The thing that really sets BASIC V apart from previous versions is the addition of several important programming structures, WHILE...ENDWHILE, CASE...ENDCASE for example, and, not before its time, a fully block-structured IF...THEN...ELSE. There is also a full range of matrix operations, improved parameter passing to functions and procedures, support for the new 256 colour modes, and the Archimedes palette of 4096 colours. This list by no means exhausts the new additions - a wealth of smaller details has substantially improved an already respected language.

Despite all these new features, there is, I believe, a very real danger that many Archimedes users, accustomed to using BBC BASIC on the BBC micro and other machines, will fail to appreciate the much richer programming environment that now exists with BASIC V. Thus this book, which might seem to have an obvious theme in documenting and explaining all that is new about BASIC V, will we hope also serve to show just what riches await the adventurous and imaginative programmer.

Another point to consider here is the openness of the Archimedes, and indeed any BBC micro. There is no difficulty, as with some machines, in accessing from BASIC the many Operating System routines, both within the OS ROM and in the many relocatable modules used to extend the Operating System. There was a great temptation to stray from the straight and narrow and attempt to cover all of these areas as well.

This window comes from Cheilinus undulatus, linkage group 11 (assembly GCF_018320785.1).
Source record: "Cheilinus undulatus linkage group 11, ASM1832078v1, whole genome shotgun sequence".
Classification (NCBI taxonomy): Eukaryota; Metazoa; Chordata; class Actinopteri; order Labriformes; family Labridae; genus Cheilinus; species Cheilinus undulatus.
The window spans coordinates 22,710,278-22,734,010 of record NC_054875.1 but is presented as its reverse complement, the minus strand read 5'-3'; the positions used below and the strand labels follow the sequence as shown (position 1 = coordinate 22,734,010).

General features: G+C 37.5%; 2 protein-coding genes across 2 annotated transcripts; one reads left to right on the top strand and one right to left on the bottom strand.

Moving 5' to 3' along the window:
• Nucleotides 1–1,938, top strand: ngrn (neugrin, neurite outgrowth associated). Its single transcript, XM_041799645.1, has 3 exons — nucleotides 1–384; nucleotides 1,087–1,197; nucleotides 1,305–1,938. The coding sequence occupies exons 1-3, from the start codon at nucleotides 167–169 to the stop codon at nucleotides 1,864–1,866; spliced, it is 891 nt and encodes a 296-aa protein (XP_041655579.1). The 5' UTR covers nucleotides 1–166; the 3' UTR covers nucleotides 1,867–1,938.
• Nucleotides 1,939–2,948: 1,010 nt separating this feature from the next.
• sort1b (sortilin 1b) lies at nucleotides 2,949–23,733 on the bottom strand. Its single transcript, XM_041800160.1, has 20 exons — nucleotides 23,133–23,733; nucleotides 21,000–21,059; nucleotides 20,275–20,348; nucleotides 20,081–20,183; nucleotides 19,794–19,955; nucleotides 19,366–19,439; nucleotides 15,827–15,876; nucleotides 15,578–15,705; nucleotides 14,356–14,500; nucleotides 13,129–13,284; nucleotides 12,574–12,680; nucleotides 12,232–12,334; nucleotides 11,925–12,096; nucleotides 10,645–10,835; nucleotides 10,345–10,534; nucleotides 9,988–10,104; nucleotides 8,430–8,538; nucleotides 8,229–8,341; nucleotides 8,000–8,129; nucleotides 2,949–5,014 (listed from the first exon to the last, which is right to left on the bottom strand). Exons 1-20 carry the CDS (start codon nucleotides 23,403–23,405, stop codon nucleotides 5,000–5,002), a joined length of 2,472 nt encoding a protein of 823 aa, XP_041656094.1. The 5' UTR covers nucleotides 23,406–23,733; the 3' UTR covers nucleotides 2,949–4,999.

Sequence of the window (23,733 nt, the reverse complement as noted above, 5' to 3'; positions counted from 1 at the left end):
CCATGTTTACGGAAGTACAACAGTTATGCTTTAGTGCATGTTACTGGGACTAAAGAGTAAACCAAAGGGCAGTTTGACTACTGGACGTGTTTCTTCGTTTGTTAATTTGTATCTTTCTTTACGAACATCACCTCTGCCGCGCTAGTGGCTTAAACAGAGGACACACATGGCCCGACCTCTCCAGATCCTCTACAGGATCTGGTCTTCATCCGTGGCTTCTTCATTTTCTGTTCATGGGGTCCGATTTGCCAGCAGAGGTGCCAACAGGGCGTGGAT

What I have done is to explain, as fully as possible, all the new features, large and small, of BASIC V itself. In addition, I have covered the means which BASIC provides to the programmer to go outside the confines of the BASIC language in order to exploit the whole of the Archimedes system. Apart from a few enticing tasters, these wider aspects are beyond the scope of this book. The boundary that I have drawn may at times see arbitrary, but fundamentally I believe that it has a sound logical basis.

I have included plenty of short examples, and tried to ensure that the new features of BASIC V are frequently included in them. Much can be learnt from other people's programs. Inevitably, you will find some new ideas being used before they have been fully described, and you may wish to follow any such new ideas where you come across them. This should cause no problems. The chapters do form a logical order, but each one is largely self-contained.

The book is aimed at those who have reasonable familiarity with programming in BBC BASIC. This is not a book for complete beginners, nor is it necessarily addressed to those who find their greatest interest deep in the bits and bytes of assembler. It is for the very large majority of Archimedes users who simply want to exploit this super machine to the best of their ability.

I hope you will learn something, and that you will get satisfaction from that learning process, and from putting your new knowledge into practice. Don't, however, be afraid to experiment. Some of the details in this book were only determined by extensive trial and error. Remember, there is no substitute for practical experience.